Ahmed Hussein Khudeir, a taxi driver in the city of Samarra, lined up at 6:30 Saturday morning to wait for gasoline, part of life's maddening routine in oil-rich, gas-short Iraq.
Four hours later, he was still in line when a pickup truck barreled toward the gas station in the wrong lane. A young man in a black headdress rammed the pickup into a tanker truck at the station just as he exploded a suicide bomb, creating a fireball that killed three and reached Khudeir with its flames.
"They want to destroy the peace," said Khudeir's father, who stood distraught and helpless at a hospital bedside as his 22-year-old son, writhing in pain, recalled what happened. At least eight others were severely burned, according to Mustafa Hussein Bazi, a physician who confirmed the death toll.
The attack on the gas station in Samarra, about 65 miles north of Baghdad, was one of two bombings Saturday in Iraq; the other killed four people when explosives in a parked car detonated as two armored cars passed in downtown Baghdad. Such armored cars often carry foreigners, but the victims this time were Iraqi pedestrians, according to police.
In southern Iraq, police said they found the body of a Sunni Muslim cleric who had been abducted from his home in Basra Friday evening by gunmen. Sheik Nadir Karim was the second Sunni religious figure killed in Basra in the past seven days, increasing fears of sectarian warfare between Sunnis and Shiites as the country moves toward Dec. 15 elections.
Karim had been shot many times and dumped in an old British cemetery, according to Basra police Capt. Raji Hassan.
The Sunnis, who wielded power during Saddam Hussein's rule, and the majority Shiites, who control the government now, have traded deadly attacks. A group claiming to represent Sunnis claimed on a Web site Friday that it had carried out a car bombing in the southern Shiite city of Hilla that killed 11 people Thursday.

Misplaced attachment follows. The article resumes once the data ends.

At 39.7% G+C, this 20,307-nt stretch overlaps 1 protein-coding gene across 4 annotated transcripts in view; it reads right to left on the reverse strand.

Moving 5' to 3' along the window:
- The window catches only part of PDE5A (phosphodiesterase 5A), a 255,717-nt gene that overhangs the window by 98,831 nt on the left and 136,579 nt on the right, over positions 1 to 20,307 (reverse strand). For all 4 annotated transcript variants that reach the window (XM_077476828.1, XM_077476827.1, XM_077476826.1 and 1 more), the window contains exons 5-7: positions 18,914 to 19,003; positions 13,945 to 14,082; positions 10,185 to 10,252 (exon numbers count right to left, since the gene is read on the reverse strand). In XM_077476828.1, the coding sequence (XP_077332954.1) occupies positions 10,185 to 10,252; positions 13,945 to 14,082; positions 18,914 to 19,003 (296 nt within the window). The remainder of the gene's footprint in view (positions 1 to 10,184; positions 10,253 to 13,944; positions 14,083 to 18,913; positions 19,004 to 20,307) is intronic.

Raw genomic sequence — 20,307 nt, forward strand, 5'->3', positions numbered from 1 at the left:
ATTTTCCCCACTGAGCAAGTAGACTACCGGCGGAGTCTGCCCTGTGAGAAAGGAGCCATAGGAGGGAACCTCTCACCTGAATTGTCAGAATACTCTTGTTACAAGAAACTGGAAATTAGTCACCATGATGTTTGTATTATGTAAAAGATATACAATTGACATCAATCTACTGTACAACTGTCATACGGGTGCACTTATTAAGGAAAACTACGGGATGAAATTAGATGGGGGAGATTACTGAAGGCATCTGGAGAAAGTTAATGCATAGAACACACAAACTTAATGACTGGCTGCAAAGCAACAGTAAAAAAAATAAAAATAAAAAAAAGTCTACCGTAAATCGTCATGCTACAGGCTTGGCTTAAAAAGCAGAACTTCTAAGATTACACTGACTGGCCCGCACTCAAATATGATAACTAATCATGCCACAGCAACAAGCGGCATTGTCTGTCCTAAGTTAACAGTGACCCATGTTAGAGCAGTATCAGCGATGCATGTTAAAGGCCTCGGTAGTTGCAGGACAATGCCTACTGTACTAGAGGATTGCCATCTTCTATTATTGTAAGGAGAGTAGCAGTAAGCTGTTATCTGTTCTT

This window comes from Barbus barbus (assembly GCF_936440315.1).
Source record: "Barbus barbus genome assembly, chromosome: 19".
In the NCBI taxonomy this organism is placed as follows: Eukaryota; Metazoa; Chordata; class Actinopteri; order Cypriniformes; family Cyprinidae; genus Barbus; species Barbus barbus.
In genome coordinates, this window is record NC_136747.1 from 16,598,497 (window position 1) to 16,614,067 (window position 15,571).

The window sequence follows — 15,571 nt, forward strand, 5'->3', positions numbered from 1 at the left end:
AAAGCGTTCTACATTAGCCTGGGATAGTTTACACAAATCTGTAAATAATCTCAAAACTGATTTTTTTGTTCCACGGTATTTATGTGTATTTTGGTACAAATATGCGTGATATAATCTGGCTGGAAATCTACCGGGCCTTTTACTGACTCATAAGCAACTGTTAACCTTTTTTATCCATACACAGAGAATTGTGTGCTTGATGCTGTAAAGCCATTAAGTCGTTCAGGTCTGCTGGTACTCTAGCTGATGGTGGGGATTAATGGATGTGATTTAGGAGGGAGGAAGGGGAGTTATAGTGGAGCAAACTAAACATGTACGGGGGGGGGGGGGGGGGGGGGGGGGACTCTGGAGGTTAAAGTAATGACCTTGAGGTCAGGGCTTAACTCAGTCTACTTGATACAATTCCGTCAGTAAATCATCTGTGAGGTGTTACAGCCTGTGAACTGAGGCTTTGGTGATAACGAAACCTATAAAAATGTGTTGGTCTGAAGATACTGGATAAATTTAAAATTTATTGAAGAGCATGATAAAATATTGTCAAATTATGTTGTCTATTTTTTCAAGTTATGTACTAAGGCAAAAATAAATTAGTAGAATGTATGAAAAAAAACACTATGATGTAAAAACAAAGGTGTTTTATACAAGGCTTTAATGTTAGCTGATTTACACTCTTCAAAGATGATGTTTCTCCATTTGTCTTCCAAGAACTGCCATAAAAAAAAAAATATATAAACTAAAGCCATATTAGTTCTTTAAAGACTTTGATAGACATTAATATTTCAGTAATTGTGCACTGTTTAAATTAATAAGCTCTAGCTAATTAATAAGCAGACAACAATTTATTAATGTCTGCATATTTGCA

The group, calling itself Partisans of the Sunni, said in a statement that it had conducted the attack to retaliate for the slaying of Sunni cleric Khadim Sarhid Hemaiyem in Baghdad on Wednesday. Gunmen wearing Iraqi army uniforms broke into Hemaiyem's home, killing the cleric, his three sons and a son-in-law.
"We have warned the [Shiites] to stop assassinations and detentions and torture," the statement said. "You should know, your blood is no more dear than ours. You kill our men, we kill yours. You kill our sheiks, we kill yours. You started this war."
The U.S. military said in a statement Saturday that a raid on a home last month in Ramadi, 60 miles west of Baghdad, had killed a top aide to Abu Musab Zarqawi, the Jordanian Sunni radical who leads al Qaeda in Iraq.
The military said "a close family member" and other sources confirmed the death of Bilal Mahmud Awad Shebah, also known as Abu Ubaydah, in the raid. The statement described the man as the "executive secretary" for Zarqawi, saying he met Zarqawi often and served as his "gatekeeper and messenger." U.S. and Iraqi authorities have long and unsuccessfully pursued Zarqawi, who has asserted responsibility for numerous beheadings and other spectacular attacks on U.S. and Iraqi targets, including Shiite civilians.
U.S. military officials also confirmed Saturday that a U.S. Marine was killed Friday in a roadside bombing near Hit, nearly 100 miles west of Baghdad. The Marine's name was not released.
Aldin reported from Samarra. Special correspondent Saad Sarhan in Najaf contributed to this report.